“The emotional rollercoaster of trying to get pregnant — which reduced sex to something mechanical — combined with the anguish and fear of losing another baby really took its toll on me,” says Madeline. “On top of that, my dad suffered a severe stroke three years ago that left him partially paralysed. It’s a miracle I was even able to carry a baby to term.”
Husband Eric says he thinks Madeline is the “strongest and most amazing woman” he’s ever known. “If I focused on sex as a measure of our relationship, I think that would make me a Neanderthal, not to mention a selfish ***hole. I find Madeline sexy and beautiful on the outside and the inside. She’s my wife, the other of my daughter and my best friend. Sex or no sex, I will stand by my family till the day I die.”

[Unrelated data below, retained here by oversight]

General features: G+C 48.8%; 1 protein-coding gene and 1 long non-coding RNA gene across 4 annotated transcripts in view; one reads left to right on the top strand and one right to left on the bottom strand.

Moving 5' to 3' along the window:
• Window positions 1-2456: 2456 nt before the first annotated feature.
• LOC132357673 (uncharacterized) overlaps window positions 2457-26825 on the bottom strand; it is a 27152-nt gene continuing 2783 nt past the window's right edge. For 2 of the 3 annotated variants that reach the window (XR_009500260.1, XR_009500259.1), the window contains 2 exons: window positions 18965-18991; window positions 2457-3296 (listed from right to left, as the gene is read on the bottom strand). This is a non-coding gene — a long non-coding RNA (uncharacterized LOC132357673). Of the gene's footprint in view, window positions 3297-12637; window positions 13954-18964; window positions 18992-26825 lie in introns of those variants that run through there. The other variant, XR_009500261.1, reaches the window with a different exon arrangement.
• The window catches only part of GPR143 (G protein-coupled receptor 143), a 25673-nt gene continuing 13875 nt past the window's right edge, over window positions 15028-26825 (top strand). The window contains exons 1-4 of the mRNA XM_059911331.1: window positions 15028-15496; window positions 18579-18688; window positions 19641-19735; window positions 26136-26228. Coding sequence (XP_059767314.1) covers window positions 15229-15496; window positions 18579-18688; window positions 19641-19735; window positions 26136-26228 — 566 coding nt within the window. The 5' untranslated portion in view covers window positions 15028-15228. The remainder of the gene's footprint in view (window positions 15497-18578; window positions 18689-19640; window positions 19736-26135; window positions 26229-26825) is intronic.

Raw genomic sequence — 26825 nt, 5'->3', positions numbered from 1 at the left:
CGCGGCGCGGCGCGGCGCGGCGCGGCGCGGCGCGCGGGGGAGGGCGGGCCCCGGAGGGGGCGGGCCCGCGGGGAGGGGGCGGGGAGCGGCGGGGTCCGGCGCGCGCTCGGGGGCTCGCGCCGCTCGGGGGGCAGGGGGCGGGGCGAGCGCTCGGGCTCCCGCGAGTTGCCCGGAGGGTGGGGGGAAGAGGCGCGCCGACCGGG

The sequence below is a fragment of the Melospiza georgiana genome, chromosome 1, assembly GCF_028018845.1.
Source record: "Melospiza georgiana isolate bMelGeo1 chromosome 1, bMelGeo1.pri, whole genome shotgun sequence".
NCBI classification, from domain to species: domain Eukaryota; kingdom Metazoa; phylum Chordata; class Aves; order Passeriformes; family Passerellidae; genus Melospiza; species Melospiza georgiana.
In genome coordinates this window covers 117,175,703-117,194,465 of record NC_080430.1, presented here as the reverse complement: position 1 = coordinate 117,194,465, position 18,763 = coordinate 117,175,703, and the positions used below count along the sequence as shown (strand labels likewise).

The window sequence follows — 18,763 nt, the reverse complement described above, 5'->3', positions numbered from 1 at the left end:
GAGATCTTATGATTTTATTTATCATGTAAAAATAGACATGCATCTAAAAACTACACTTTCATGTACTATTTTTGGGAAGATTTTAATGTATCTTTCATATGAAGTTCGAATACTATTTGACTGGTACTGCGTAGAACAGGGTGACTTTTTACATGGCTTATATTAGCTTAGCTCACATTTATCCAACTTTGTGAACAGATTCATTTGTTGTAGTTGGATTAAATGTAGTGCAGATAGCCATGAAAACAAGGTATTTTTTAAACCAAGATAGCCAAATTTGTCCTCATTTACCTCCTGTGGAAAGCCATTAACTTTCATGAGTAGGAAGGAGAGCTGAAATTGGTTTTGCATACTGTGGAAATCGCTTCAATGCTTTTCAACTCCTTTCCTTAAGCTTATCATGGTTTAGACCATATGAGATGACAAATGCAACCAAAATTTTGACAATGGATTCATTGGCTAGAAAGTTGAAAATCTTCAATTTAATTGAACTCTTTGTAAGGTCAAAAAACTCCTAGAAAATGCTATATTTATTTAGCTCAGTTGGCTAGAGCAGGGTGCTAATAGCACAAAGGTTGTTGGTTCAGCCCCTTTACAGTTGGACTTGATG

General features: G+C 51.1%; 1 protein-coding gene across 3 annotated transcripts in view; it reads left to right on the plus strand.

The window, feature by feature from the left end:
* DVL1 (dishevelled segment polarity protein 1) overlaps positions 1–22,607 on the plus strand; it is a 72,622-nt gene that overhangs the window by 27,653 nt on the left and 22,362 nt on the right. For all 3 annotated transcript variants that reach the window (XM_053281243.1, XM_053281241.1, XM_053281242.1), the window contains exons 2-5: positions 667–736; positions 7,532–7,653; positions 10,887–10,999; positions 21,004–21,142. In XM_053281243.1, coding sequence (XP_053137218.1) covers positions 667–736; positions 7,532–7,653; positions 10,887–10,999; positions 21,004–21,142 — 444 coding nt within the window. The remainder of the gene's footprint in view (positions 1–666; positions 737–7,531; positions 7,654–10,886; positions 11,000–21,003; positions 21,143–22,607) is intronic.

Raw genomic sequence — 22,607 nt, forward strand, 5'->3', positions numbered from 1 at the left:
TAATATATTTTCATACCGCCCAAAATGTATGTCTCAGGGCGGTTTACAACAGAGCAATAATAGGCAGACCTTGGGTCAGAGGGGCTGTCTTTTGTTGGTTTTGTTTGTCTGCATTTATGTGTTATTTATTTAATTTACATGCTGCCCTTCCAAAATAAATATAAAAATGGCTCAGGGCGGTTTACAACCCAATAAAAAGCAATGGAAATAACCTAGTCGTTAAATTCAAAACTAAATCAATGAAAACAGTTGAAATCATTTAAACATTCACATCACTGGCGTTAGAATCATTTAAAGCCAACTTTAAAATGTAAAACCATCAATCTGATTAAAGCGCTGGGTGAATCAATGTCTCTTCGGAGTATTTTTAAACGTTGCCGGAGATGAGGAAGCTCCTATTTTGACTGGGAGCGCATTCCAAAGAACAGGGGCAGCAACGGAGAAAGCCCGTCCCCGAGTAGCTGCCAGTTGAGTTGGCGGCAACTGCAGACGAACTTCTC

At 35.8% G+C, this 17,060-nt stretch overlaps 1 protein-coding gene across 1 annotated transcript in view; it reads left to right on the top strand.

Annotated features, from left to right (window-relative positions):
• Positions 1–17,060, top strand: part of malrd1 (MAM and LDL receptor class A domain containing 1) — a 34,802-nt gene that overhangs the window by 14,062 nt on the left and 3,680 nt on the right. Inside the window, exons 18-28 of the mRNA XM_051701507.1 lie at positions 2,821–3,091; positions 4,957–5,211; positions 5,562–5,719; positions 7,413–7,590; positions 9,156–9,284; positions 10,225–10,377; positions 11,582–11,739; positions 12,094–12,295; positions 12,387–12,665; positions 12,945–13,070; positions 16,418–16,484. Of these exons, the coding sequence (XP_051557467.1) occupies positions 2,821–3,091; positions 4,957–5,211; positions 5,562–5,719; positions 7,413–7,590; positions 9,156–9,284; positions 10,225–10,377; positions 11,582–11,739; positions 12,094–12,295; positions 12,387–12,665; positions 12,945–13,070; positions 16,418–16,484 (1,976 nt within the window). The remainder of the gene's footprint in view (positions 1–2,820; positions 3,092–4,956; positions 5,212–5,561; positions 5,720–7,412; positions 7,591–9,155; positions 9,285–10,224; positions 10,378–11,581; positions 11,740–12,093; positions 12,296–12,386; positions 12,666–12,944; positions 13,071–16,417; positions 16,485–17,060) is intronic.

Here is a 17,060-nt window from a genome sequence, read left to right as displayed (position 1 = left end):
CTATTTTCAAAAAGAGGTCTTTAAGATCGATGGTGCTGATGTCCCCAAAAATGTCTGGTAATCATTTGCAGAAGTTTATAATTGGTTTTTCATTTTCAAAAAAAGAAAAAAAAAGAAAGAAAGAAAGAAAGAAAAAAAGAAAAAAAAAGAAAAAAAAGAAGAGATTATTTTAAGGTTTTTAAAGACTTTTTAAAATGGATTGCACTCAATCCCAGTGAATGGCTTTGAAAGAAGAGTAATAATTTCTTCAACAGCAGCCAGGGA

Madeline says, “Back when I was in my twenties and early thirties, sex was way more of a focus. Maybe that’s why those relationships died because they were primarily built on sex.
The intimacy I have with Eric goes way beyond the sexual. We’re very cuddly and affectionate with one another, but more importantly, we talk and laugh and share in a way I’ve never done before. I feel unconditionally loved and understood…and that’s way more important than the frequency of orgasms.”
Tara and Jonathan – Married 13 years
“How would I describe my sex life with Jonathan? ” Tara, age 35, laughs nervously, then gazes at the wall beside the couch.
Finally: “Well….I’d have to say it’s pretty crappy.” She laughs again.
She then makes me promise not to interview Jonathan or mention this article to him.
Tara — who, by the way, is a drop dead gorgeous former athlete — then proceeds to tell me that she has been sexless for four years. And it’s not because of lack of interest on her part, rather his.